The MG ZA Magnette was designed by ex-Jowett Javelin designer Gerald Palmer. It made its debut in 1953 to an eager band of MG saloon enthusiasts. The new Magnette shared its Palmer designed bodyshell with the Wolseley 4/44 which appeared at the same time. The Magnette made good use of the BMC 1489cc, B-Series engine which gave this mid-sized family car good performance for its day. It had a graceful four door body style that looked almost Italian from some angles, it featured the traditional MG front grille which was raked to give it an aerodynamic shape to match the rest of the cars design. Inside the Magnette was well equipped and came complete with a semi-octaginal speedo as normally found in MG saloons.
A great iconic British sports car for the Scalextric classic car enthusiast. This version is modelled on the team car sent to the USA for the Sebring 12 hour endurance race in 1964.
Drivers: Jim Adams, Merle Brennan and Frank Morell, 1964 Sebring 12 Hours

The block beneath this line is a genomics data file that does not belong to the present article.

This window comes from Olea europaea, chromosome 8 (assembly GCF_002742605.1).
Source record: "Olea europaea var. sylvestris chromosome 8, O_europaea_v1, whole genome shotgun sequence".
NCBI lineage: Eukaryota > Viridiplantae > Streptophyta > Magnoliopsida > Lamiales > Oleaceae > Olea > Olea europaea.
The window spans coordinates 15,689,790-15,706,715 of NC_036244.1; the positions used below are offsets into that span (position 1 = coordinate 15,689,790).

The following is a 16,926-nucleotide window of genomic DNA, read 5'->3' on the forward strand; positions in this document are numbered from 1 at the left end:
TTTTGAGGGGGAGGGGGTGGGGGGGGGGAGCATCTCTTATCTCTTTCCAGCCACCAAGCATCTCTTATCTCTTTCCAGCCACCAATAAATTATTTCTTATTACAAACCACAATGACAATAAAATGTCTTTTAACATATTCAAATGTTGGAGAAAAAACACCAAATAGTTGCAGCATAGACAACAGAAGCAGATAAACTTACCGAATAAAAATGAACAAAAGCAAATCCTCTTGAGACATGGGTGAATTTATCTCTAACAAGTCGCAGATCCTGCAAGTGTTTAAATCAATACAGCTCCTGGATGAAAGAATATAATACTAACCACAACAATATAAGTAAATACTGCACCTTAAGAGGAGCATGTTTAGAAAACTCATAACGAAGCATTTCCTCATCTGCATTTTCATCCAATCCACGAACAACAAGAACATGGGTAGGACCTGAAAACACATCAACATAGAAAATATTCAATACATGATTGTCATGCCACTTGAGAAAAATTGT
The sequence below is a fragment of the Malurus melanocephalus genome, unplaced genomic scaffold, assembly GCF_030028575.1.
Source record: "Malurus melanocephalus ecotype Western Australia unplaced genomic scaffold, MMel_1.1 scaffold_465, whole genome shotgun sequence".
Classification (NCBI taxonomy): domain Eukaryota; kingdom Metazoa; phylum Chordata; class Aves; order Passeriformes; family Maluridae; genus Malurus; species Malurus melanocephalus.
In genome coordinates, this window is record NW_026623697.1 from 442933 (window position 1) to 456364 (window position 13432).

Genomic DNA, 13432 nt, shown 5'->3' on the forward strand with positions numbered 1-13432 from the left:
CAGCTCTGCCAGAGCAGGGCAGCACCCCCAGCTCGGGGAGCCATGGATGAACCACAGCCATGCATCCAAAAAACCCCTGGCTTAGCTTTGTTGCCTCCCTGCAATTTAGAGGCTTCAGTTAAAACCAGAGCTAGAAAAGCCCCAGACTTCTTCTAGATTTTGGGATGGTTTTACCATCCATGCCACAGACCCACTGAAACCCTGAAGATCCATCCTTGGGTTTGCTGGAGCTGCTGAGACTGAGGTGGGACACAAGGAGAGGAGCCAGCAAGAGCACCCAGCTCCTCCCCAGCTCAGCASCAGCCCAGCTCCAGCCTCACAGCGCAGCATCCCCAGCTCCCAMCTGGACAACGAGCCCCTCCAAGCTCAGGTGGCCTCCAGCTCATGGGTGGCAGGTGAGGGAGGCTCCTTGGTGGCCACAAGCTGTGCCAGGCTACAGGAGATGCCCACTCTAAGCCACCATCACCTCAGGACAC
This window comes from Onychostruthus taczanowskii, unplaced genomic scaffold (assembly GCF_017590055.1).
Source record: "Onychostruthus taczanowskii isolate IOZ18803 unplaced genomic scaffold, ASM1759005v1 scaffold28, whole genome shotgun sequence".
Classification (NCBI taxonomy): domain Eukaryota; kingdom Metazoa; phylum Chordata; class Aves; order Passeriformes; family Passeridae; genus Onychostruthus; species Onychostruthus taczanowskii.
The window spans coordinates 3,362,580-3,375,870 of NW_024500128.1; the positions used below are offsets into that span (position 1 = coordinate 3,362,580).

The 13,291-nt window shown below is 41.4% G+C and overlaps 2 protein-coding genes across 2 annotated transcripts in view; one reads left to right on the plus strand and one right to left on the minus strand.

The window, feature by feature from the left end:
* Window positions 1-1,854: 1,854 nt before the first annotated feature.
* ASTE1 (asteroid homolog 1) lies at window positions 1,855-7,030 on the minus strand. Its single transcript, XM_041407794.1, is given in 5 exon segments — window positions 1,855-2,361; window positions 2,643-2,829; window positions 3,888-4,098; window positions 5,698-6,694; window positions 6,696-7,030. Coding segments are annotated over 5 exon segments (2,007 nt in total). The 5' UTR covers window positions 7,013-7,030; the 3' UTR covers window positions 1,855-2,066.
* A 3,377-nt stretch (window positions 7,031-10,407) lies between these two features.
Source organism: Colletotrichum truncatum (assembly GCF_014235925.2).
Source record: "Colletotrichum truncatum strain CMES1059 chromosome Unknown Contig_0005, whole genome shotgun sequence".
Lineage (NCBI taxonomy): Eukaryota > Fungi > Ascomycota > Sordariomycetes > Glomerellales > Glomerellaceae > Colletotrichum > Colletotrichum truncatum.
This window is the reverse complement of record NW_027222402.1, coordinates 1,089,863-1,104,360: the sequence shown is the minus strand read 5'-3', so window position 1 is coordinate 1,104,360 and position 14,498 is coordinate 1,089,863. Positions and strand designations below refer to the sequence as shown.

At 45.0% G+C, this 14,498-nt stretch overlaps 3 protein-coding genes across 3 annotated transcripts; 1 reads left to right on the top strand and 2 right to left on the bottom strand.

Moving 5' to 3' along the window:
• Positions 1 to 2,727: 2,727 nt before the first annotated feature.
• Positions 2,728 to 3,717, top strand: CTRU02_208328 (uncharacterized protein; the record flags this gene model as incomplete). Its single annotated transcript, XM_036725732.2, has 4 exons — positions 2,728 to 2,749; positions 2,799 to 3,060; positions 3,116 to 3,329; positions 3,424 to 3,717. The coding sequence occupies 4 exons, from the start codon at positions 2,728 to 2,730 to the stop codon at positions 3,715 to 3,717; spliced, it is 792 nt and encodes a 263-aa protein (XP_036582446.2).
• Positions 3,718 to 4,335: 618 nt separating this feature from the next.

Sebring in 1964 was one of the world top-tier endurance races, part of the FIA Challenge Mondiale and Prototypes Trophy, along with the Targa Florio, Le Mans, and the Nurburgring 1000 km. Two of British Motor Car Distributors team of red, white and blue MGBs finished the grueling 12 hours, an extraordinary achievement demonstrating the competitiveness of the MGB. The car, the Iris Blue #48, consistently lapped the Sebring course in the low four-minute range to come home fourth in class and 22nd overall. Following the race, the car went on to establish a long and successful SCCA racing history. The Sebring parts were carefully preserved, and were passed along with the car to each new owner. The car has since been meticulously restored to its 1964 Sebring configuration.